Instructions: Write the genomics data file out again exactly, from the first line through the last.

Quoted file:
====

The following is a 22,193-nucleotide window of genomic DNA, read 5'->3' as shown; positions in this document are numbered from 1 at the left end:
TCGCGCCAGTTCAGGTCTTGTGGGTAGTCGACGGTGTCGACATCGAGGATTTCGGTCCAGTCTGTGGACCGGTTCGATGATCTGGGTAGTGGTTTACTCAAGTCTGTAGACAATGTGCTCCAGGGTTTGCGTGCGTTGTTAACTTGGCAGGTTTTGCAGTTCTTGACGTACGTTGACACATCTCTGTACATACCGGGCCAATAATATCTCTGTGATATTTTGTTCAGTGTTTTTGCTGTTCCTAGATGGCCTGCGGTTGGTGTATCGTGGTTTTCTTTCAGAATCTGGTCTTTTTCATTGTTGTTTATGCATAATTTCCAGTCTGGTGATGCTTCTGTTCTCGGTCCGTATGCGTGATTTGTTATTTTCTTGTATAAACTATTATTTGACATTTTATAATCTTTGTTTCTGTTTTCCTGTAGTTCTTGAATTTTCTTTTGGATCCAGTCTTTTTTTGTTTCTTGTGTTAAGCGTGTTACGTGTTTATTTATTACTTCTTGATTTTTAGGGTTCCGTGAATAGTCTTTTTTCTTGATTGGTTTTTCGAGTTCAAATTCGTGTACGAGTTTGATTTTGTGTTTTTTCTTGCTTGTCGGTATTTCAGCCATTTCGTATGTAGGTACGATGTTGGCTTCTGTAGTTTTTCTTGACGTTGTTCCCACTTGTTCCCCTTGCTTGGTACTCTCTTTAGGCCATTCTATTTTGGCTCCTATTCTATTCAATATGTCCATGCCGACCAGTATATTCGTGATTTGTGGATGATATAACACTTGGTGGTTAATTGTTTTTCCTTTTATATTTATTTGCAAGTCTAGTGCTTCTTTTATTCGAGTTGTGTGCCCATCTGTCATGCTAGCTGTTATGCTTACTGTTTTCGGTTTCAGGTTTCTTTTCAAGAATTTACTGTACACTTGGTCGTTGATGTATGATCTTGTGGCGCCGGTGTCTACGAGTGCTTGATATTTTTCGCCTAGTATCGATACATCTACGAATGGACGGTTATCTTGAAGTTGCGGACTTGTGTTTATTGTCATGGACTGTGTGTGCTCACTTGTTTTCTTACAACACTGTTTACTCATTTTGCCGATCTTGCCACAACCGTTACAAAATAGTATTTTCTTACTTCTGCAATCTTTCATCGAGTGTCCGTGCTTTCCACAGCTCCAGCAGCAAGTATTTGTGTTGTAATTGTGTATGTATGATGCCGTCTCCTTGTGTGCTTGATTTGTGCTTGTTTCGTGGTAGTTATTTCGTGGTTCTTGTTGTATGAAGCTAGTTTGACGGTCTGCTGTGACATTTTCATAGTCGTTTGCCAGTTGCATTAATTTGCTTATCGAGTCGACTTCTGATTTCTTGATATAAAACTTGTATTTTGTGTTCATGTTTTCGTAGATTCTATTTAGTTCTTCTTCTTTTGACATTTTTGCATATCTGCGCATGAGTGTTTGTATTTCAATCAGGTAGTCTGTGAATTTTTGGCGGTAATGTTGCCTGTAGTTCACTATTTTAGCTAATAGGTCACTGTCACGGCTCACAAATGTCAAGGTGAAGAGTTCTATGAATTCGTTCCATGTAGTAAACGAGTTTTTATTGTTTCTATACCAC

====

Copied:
The following is a 22,193-nucleotide window of genomic DNA, read 5'->3' as shown; positions in this document are numbered from 1 at the left end:
TCGCGCCAGTTCAGGTCTTGTGGGTAGTCGACGGTGTCGACATCGAGGATTTCGGTCCAGTCTGTGGACCGGTTCGATGATCTGGGTAGTGGTTTACTCAAGTCTGTAGACAATGTGCTCCAGGGTTTGCGTGCGTTGTTAACTTGGCAGGTTTTGCAGTTCTTGACGTACGTTGACACATCTCTGTACATACCGGGCCAATAATATCTCTGTGATATTTTGTTCAGTGTTTTTGCTGTTCCTAGATGGCCTGCGGTTGGTGTATCGTGGTTTTCTTTCAGAATCTGGTCTTTTTCATTGTTGTTTATGCATAATTTCCAGTCTGGTGATGCTTCTGTTCTCGGTCCGTATGCGTGATTTGTTATTTTCTTGTATAAACTATTATTTGACATTTTATAATCTTTGTTTCTGTTTTCCTGTAGTTCTTGAATTTTCTTTTGGATCCAGTCTTTTTTTGTTTCTTGTGTTAAGCGTGTTACGTGTTTATTTATTACTTCTTGATTTTTAGGGTTCCGTGAATAGTCTTTTTTCTTGATTGGTTTTTCGAGTTCAAATTCGTGTACGAGTTTGATTTTGTGTTTTTTCTTGCTTGTCGGTATTTCAGCCATTTCGTATGTAGGTACGATGTTGGCTTCTGTAGTTTTTCTTGACGTTGTTCCCACTTGTTCCCCTTGCTTGGTACTCTCTTTAGGCCATTCTATTTTGGCTCCTATTCTATTCAATATGTCCATGCCGACCAGTATATTCGTGATTTGTGGATGATATAACACTTGGTGGTTAATTGTTTTTCCTTTTATATTTATTTGCAAGTCTAGTGCTTCTTTTATTCGAGTTGTGTGCCCATCTGTCATGCTAGCTGTTATGCTTACTGTTTTCGGTTTCAGGTTTCTTTTCAAGAATTTACTGTACACTTGGTCGTTGATGTATGATCTTGTGGCGCCGGTGTCTACGAGTGCTTGATATTTTTCGCCTAGTATCGATACATCTACGAATGGACGGTTATCTTGAAGTTGCGGACTTGTGTTTATTGTCATGGACTGTGTGTGCTCACTTGTTTTCTTACAACACTGTTTACTCATTTTGCCGATCTTGCCACAACCGTTACAAAATAGTATTTTCTTACTTCTGCAATCTTTCATCGAGTGTCCGTGCTTTCCACAGCTCCAGCAGCAAGTATTTGTGTTGTAATTGTGTATGTATGATGCCGTCTCCTTGTGTGCTTGATTTGTGCTTGTTTCGTGGTAGTTATTTCGTGGTTCTTGTTGTATGAAGCTAGTTTGACGGTCTGCTGTGACATTTTCATAGTCGTTTGCCAGTTGCATTAATTTGCTTATCGAGTCGACTTCTGATTTCTTGATATAAAACTTGTATTTTGTGTTCATGTTTTCGTAGATTCTATTTAGTTCTTCTTCTTTTGACATTTTTGCATATCTGCGCATGAGTGTTTGTATTTCAATCAGGTAGTCTGTGAATTTTTGGCGGTAATGTTGCCTGTAGTTCACTATTTTAGCTAATAGGTCACTGTCACGGCTCACAAATGTCAAGGTGAAGAGTTCTATGAATTCGTTCCATGTAGTAAACGAGTTTTTATTGTTTCTATACCAC